Pro- and anti-Netanyahu demonstrators stake out their territory and dig in for the long-haul, exchanging accusations and insults for what is sure to be a fractious and arduous trial.
By Paul Shindman, World Israel News
The corruption trial of Prime Minister Benjamin Netanyahu brought protesters out to the streets of Jerusalem, firing the initial salvos in a war of words that will swirl around a trial expected to take years, Israel Hayom reported Monday.
Police kept the two groups separated by about two kilometers with the pro-Netanyahu protesters allowed to gather outside the court, while the anti-Netanyahu demonstration was held near his official residence.
Although diametrically opposed politically, the two groups had several things in common as they both waved Israeli flags and for the most part ignored mandatory health guidelines to prevent the spread of the coronavirus. Protesters on both sides said they were there to protect democracy as they stood elbow-to-elbow, some masked, some wearing none and many with the masks under their chins.
Organizers of the black flag movement decried Netanyahu as a criminally accused man who “is not our prime minister.”
“Netanyahu clings to the horns of the altar and drags that entire country to the dock of the accused. This is unacceptable,” said Eliad Shraga, head of the Movement for Quality Government in Israel. By “horns of the altar,” Shraga was making a biblical reference to Adonijah, who ran and held onto the horns of the altar in the Temple while he begged for mercy from King Solomon.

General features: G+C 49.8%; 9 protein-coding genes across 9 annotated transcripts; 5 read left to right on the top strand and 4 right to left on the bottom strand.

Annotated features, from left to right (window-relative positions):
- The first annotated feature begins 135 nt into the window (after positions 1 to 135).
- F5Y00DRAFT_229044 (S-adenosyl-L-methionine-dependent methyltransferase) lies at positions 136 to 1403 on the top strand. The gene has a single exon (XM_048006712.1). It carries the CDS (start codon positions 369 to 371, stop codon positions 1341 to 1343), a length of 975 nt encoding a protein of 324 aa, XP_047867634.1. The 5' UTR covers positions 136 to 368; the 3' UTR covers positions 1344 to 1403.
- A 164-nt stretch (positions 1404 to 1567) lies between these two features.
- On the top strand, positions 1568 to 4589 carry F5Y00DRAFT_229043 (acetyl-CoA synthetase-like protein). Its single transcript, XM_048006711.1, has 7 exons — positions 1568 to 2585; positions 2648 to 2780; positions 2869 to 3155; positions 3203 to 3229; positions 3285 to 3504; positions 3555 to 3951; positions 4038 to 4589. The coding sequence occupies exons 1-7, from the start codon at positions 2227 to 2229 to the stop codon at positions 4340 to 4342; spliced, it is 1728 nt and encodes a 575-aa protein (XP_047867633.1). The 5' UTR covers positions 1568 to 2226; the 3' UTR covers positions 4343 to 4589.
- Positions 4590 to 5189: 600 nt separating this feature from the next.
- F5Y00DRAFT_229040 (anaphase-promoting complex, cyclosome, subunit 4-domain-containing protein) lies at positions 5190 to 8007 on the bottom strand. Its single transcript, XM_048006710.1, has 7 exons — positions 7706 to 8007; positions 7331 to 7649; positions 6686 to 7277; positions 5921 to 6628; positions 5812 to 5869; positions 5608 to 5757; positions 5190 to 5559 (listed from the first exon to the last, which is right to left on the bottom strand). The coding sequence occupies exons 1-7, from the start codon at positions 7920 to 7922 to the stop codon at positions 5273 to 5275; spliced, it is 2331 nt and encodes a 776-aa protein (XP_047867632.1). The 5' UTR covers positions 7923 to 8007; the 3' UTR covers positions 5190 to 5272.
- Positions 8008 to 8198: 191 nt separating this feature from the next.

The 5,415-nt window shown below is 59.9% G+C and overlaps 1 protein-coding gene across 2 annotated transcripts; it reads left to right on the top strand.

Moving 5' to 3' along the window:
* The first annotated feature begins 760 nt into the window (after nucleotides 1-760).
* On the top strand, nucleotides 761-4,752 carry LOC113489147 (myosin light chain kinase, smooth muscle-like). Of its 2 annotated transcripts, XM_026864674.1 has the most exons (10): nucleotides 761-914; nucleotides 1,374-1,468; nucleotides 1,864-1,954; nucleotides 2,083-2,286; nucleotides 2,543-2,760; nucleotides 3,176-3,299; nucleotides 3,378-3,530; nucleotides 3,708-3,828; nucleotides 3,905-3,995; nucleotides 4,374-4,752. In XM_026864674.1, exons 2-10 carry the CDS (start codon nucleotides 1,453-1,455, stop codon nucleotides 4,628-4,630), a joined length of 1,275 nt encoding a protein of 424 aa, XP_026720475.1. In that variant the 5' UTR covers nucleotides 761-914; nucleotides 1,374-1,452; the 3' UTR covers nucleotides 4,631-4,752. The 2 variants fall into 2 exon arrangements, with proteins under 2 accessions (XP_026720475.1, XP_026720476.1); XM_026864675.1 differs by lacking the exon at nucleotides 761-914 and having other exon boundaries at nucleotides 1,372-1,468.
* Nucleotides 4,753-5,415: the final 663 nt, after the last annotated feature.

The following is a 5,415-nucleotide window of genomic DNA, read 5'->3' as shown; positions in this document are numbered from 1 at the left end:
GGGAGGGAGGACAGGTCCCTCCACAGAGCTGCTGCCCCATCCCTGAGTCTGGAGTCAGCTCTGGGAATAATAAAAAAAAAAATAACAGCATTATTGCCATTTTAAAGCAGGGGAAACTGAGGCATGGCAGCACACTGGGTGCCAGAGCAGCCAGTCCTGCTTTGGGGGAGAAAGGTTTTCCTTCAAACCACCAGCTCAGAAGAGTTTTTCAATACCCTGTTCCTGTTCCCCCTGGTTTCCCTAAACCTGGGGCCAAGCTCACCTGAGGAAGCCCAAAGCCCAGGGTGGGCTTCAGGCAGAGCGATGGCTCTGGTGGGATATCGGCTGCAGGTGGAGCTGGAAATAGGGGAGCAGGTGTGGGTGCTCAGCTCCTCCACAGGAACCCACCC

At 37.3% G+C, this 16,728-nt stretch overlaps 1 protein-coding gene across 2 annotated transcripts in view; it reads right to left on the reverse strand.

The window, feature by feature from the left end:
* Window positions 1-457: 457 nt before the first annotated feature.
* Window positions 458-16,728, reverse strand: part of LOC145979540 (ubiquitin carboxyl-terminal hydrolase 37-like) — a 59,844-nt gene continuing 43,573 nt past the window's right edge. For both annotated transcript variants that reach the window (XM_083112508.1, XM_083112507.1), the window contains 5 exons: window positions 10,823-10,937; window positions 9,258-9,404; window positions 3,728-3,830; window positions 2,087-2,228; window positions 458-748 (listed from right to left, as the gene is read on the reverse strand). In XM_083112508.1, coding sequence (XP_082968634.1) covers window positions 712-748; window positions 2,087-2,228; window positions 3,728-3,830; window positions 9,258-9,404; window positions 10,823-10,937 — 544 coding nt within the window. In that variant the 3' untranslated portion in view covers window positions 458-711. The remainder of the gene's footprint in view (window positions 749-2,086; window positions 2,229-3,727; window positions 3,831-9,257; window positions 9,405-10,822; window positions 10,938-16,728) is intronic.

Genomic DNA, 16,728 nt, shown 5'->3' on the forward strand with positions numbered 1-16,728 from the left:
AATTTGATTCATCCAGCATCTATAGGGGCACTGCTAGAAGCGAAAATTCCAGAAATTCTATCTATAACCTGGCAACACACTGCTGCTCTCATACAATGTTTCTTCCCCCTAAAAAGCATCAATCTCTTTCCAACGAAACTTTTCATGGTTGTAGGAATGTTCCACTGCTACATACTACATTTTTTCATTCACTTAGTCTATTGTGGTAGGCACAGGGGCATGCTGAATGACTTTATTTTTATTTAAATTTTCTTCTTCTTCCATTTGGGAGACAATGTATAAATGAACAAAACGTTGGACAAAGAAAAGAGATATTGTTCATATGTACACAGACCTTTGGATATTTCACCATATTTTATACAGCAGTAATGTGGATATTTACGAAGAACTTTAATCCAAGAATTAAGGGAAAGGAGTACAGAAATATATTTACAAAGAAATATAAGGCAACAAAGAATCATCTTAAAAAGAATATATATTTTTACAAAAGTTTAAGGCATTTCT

Opposition leader Yair Lapid of the Yesh Atid party said, “We will be a protective wall for democracy. A protective wall for the State of Israel.” He noted that the anti-Netanyahu protesters had stood together exactly a year before the opening of the trial and vowed they would not let Netanyahu get immunity from prosecution.
In front of the Jerusalem District Court, the prime minister’s supporters held signs saying “Netanyahu is not alone.”
“We came to strengthen our prime minister,” said one of the pro-Netanyahu organizers, Itzik Zarka. “We are very angry…because there is a criminal indictment that the Left built in order to topple the government and take (away) democracy.”
“It’s a sad day for Israeli democracy. Prime Minister Netanyahu does not stand alone. We are all here to strengthen and support him,” Transportation Minister Miri Regev said outside the court.
Miki Zohar, chairman of Netanyahu’s Likud Party caucus, said that after a grueling and difficult day he was filled with pride over the prime minister’s “determination and faith in the righteousness of his path,” which “gives us the power to continue to fight for [him].”
“All we do is try and give him back a little for the tremendous sacrifice of him and his family for the future of the State of Israel. With the help of God the truth will win and we will win,” Zohar tweeted.